About boundary characters

Didier Verna didier at didierverna.net
Thu Sep 19 12:13:55 CEST 2019

Doug McKenna <doug at mathemaesthetics.com> wrote:

> it seems that a boundary character is used to prevent ligatures and
> kerns from occurring when two or more adjacent characters are in
> different fonts.

> There's no express metrics stored for a boundary character per se in
> the TFM, but if it's a legal character code (between 0 and 255 for
> TFM), then presumably that character in the font can have metrics,
> usually of zero width, but not precluded from having non-zero width.

  I found 24602 fonts in TeX Live 2019 with a non-zero width RBC. Here
  are a couple of examples.

Comfortaa-Bold-LGR (looks like it's a real character; it also has an height):
CODE                  = 0
DEPTH                 = 0
HEIGHT                = 339739/1048576
ITALIC-CORRECTION     = 27263/524288
WIDTH                 = 409993/1048576

In this font, there are kerning instructions with both this character at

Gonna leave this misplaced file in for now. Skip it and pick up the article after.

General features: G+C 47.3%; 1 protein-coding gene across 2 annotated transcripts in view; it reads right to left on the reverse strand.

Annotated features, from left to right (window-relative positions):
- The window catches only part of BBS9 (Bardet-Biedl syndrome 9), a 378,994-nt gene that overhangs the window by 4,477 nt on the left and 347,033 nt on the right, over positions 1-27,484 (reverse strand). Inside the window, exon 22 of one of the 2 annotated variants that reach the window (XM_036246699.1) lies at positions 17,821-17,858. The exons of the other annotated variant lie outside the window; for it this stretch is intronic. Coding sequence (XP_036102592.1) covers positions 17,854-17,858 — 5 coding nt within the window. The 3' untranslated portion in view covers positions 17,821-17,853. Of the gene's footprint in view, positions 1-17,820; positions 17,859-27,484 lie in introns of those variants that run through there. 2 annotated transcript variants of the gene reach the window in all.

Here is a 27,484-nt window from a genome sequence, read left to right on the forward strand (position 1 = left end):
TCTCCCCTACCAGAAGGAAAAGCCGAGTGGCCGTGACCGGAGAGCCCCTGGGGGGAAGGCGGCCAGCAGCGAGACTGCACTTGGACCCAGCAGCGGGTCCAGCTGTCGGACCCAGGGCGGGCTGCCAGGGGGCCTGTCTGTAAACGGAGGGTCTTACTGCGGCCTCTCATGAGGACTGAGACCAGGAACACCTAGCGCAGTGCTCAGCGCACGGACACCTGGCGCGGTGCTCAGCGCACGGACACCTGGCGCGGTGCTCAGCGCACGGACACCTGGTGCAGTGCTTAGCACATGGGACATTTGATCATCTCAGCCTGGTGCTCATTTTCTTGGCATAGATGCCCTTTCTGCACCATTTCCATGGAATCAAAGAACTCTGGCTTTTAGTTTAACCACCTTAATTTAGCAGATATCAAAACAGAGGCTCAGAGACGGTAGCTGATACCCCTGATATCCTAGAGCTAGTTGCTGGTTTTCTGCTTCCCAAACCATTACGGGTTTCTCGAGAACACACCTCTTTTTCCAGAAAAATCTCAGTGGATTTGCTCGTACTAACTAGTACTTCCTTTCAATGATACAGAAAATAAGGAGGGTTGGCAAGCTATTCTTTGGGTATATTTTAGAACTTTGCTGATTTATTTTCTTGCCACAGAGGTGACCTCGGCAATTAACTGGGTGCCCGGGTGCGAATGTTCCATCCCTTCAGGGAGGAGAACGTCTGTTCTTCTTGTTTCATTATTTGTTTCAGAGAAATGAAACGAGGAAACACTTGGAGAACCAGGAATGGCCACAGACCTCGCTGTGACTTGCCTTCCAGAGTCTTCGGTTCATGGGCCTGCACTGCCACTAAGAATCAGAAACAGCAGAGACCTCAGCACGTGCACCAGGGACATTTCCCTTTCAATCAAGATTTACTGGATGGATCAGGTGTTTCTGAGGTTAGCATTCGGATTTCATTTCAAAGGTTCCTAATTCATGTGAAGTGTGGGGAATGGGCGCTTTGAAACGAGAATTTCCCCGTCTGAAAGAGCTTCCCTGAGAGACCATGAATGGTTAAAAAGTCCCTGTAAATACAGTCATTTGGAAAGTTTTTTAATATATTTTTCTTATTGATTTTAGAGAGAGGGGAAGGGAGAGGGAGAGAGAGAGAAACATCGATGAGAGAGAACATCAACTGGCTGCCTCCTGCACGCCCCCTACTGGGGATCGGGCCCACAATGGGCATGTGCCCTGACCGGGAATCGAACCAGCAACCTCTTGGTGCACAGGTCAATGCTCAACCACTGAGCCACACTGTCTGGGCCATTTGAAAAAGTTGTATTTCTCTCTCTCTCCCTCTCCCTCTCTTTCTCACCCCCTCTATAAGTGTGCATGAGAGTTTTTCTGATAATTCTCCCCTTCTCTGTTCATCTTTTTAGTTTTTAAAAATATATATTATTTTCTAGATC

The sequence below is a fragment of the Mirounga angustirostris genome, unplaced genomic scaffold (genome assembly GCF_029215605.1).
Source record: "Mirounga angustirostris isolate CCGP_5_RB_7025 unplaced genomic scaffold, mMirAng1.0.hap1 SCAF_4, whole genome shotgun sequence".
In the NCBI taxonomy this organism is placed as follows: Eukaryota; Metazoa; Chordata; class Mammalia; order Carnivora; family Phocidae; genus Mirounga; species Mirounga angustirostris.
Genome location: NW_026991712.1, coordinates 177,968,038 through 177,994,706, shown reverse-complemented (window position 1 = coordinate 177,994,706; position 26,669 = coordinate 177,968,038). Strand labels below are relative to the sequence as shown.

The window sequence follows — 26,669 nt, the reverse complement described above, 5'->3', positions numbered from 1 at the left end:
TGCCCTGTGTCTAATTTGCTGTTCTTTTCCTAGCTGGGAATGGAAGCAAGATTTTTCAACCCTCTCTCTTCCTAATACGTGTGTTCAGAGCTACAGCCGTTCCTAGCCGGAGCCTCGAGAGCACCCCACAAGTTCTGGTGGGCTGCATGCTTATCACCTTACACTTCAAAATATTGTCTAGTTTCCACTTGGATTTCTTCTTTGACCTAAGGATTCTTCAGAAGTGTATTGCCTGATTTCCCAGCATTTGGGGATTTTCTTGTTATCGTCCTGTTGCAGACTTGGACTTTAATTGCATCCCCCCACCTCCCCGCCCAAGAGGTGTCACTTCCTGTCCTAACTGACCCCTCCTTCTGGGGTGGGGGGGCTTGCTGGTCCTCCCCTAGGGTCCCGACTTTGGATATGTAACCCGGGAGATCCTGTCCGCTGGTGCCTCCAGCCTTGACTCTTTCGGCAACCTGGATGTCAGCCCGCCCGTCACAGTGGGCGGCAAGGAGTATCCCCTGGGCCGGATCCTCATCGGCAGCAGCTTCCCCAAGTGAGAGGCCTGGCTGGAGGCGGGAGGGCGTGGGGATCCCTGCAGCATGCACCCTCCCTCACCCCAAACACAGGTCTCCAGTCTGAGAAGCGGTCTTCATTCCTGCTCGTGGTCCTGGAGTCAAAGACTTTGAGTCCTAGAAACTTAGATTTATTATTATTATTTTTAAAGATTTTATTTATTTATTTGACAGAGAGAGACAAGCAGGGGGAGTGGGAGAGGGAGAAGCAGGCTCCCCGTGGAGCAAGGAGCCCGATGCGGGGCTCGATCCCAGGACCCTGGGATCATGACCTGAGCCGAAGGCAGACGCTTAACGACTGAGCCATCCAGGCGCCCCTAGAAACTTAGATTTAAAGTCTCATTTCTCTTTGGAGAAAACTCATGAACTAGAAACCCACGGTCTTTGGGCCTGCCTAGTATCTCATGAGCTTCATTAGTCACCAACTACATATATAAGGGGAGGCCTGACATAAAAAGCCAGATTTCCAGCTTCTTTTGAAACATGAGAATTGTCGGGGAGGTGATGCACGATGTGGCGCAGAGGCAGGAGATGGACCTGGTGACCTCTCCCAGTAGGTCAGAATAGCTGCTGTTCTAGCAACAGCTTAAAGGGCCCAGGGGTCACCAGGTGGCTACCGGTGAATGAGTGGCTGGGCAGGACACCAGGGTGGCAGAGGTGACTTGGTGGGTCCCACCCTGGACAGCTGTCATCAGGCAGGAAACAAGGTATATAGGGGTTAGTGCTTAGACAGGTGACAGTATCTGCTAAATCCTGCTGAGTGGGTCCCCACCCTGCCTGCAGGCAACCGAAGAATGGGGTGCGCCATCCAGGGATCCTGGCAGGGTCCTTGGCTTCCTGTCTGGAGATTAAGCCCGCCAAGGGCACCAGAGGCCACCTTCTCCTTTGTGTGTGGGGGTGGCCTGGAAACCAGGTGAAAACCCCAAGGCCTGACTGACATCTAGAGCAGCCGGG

the left and right position. So I'm wondering whether it is really
appropriate to call it "right" boundary character.

There is one ligature with it at the left position. Wait, the right
boundary character, at the left position?? ;-):
0 . 45
PASS-OVER     = 0

There is also one ligature with it at the right position. Wait, "don't
delete the RBC", which is not supposed to be typeset anyway??
115 . 0
COMPOSITE     = 99
PASS-OVER     = 0

This font is for greek. I read something about different forms of
sigmas, which may be related. I still don't see why the RBC would have
an height, unless it is actually typeset in some circumstances (unless
of course, the character metrics doesn't make any sense, or doesn't
really matter).

Apart from that, the vast majority of the other fonts seems to provide
RBCs with widths, but no height or depth. Random example:
tfm/public/poiretone/. These ones have kerning instructions for the RBC.
So now, my suspicion is that even if the boundary characters are not
typeset, their width is taken into account in the output.

> Because of that little non-orthogonal problem, there's the TFM font's
> so-called "false" boundary character, which is synthesized when the
> TFM file is read in. The false boundary character is the boundary
> character, unless the boundary character's width is non-zero, in which
> case the false boundary character is set to a not-a-character value.

  Oh my.

Resistance is futile. You will be jazzimilated.

Lisp, Jazz, Aïkido: http://www.didierverna.info

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